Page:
Name: Ronald Eugene Smith
Rank/Branch: E7/US Army Special Forces
Unit: Command & Control Central, MACV-SOG, 5th Special Forces Group
Date of Birth: 29 March 1940 (Kingman IN)
Home City of Record: Covington IN
Date of Loss: 28 November 1970
Country of Loss: Laos (some lists say Cambodia)
Loss Coordinates: 143705N 1072737E (YB650174)
Status (in 1973): Killed/Body Not Recovered
Other Personnel in Incident: (none missing)
Source: Compiled by Homecoming II Project 01 April 1990 from one or
the following: raw data from U.S. Government agency sources,
with POW/MIA families, published sources, interviews. Updated by the
SYNOPSIS: Ronald Smith was assigned to Special Operations
Special Forces Group. The 5th Special Forces channeled personnel into
MACV-SOG (although it was not a Special Forces group) through Special
Operations Augmentation (SOA), which provided their "cover" while under
secret orders to MACV-SOG (Military Assistance Command, Vietnam Studies
Observation Group). MACV-SOG was a joint service high command
warfare task force engaged in highly classified operations throughout
Southeast Asia. The teams performed deep penetration missions of
reconnaissance and interdiction in Laos and Cambodia which were called,
depending on the time frame and location, "Shining Brass" or "Prairie
Ronald E. Smith was born in Kingman Indiana on March 29, 1940. He
U.S. Navy as a young man, completed his commitment and then joined the
He advanced in the Army to Sergeant First Class, and received Special
training. He served in Germany until 1968, then was shipped to Vietnam,
where he was assigned to Command and Control Central, MACV-SOG.
On November 28, 1970, Smith was a rifleman and a member of a joint
Vietnamese and American long range reconnaissance team (LRRP) named
Kentucky/Louisiana on a mission in Attopeu Province Laos, near the
tri-border area of Vietnam, Laos and Cambodia. At 1605 hours, the team
under enemy attack from a reinforced enemy company. The team became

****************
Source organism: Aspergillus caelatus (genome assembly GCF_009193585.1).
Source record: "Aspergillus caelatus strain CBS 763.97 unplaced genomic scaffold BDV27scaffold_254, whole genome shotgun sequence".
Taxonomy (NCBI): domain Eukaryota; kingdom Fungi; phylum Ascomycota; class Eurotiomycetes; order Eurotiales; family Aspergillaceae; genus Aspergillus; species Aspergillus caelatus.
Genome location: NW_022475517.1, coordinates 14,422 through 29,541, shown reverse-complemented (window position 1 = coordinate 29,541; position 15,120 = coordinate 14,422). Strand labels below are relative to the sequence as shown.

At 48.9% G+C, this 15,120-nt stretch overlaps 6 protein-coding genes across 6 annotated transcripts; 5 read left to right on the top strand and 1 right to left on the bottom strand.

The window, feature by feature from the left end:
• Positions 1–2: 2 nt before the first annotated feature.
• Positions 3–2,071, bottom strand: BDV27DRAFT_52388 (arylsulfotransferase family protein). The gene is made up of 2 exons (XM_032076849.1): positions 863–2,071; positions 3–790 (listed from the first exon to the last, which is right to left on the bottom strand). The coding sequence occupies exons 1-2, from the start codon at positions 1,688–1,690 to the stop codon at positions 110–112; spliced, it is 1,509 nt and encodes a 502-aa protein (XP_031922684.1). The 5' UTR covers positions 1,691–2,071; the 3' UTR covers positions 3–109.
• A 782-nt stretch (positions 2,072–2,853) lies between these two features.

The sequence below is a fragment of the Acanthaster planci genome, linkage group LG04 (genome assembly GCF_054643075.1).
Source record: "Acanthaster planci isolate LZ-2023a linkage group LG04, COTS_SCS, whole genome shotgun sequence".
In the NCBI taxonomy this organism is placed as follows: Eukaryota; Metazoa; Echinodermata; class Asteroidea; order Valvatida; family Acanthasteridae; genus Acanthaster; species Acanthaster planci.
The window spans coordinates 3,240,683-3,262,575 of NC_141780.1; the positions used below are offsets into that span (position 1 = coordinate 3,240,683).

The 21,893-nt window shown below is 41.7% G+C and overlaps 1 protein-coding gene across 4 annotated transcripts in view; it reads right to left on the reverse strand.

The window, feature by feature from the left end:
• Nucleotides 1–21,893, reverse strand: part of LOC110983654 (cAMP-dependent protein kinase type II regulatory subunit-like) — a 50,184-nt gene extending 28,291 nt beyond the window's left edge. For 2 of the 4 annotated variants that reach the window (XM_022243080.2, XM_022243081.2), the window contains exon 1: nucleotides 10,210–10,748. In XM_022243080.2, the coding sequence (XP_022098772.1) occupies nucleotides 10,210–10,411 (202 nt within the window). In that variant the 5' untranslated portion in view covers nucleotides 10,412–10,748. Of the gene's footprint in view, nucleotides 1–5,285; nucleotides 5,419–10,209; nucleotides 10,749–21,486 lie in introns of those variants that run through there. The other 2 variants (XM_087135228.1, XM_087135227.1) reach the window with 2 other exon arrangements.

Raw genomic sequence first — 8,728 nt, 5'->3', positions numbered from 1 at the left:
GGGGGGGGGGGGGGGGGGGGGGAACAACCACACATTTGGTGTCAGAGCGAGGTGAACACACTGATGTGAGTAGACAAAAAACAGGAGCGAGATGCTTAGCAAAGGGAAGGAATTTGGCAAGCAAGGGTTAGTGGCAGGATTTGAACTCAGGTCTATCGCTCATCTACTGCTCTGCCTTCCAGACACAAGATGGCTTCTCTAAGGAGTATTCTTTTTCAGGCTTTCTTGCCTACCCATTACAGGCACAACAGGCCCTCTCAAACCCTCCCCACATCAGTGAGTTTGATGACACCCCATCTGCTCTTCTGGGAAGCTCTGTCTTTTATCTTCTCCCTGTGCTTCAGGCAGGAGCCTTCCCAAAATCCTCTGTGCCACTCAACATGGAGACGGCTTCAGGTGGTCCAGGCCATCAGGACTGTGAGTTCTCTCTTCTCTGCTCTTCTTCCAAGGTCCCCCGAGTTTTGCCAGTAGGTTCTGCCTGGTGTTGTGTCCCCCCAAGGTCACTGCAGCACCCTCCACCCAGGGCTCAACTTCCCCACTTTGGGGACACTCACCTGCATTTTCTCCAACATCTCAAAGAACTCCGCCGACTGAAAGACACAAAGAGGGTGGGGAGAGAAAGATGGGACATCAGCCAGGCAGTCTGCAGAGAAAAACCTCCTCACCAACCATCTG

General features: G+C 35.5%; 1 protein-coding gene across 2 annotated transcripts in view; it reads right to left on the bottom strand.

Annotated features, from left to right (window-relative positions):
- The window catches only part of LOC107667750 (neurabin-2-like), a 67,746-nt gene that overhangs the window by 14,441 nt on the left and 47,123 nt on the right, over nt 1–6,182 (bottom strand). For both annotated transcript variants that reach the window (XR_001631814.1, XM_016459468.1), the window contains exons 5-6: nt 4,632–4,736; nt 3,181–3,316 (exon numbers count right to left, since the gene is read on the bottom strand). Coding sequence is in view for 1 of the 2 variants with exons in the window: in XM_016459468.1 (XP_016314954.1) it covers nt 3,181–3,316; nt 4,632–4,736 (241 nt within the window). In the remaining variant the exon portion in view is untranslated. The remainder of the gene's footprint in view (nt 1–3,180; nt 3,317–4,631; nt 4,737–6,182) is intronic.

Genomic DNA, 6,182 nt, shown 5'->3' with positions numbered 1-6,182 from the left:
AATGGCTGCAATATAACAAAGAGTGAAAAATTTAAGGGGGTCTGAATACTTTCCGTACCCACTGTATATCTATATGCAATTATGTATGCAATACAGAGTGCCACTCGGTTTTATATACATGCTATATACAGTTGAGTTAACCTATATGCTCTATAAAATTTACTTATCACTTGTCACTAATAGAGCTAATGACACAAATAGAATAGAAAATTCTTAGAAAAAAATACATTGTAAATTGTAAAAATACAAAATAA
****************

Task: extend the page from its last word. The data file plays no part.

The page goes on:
separated and several members were wounded. In the initial attack,
hit by enemy fire, and was wounded and sought cover.
The team leader immediately went to him to bring him to cover. When he
turned Smith over, he saw that Smith had been hit in the forehead,
side by automatic weapons fire. While he was attempting to recover
B40 rocket propelled grenade (RPG) hit the area, killing a Vietnamese
of the team who had also come to assist Smith. Enemy fire again struck
Smith, and concussion from the rocket fire knocked the team leader
The remaining team members, who were Vietnamese, broke contact with the
enemy, carrying the team leader with them. The team leader later stated
it was his opinion that Smith was dead. However, the Army told Smith's
family that "based on past experience, we have learned that one cannot
always accurately determine an individual's condition under the stress
battle." Therefore, the Department of the Army was reluctant to declare
Smith dead. He was was declared Missing in Action, and according to
Gen. Kenneth G. Wickham on December 9, 1970, "the search is
no conclusive evidence was obtained that Smith was dead.
No search could be made because of continuing hostile troop movement in
area. The area of loss was then classified, and Smith's family was
only that he had been "operating deep inside enemy dominated
On January 15, 1971, Col. Michael D. Healy wrote Smith's family that he
offered "prayers for [Smith's] return.
On April 28, 1971, the Army again wrote to Smith's family and stated
had been decided he could not have survived the incident. He was
Killed in Action/Body Not Recovered. The action was based on the
information" that the team leader "definitely determined that [Smith]
of his wounds."
On August 14, 1973, Maj. General Bowers wrote Smith's family and told
that the area of Smith's loss could now be released, and that he had
lost in Laos. He enclosed an amended Report of Casualty (DD1300)
Smith is one of nearly 2500 Americans still missing, and among nearly
lost in Laos. Although the Pathet Lao stated on several occasions that
held "tens of tens" of American prisoners, not one American was ever
released that was held in Laos. Laos was not part of the peace
ending American involvement in Southeast Asia, and the U.S. has never
negotiated for these prisoners since that time.
Because the area was held by the enemy, there is every chance the enemy
knows Smith's fate. Alive or dead, Smith remains a prisoner of war.
For every insertion like Smith's that was detected and stopped, dozens
other commando teams safely slipped past NVA lines to strike a wide
targets and collect vital information. The number of MACV-SOG missions
conducted with Special Forces reconnaissance teams into Laos and
was 452 in 1969. It was the most sustained American campaign of
sabotage and intelligence gathering waged on foreign soil in U.S.
history. MACV-SOG's teams earned a global reputation as one of the most
combat effective deep penetration forces ever raised.
The missions Smith and others were assigned were exceedingly dangerous
of strategic importance. The men who were put into such situations knew
chances of their recovery if captured was slim to none. They quite
assumed that their freedom would come by the end of the war. For 591
Americans, freedom did come at the end of the war. For another 2500,
however, freedom has never come.
Since the war ended, nearly 10,000 reports relating to missing
Southeast Asia have been received by the U.S., convincing many
that hundreds remain alive in captivity. What must they think of us?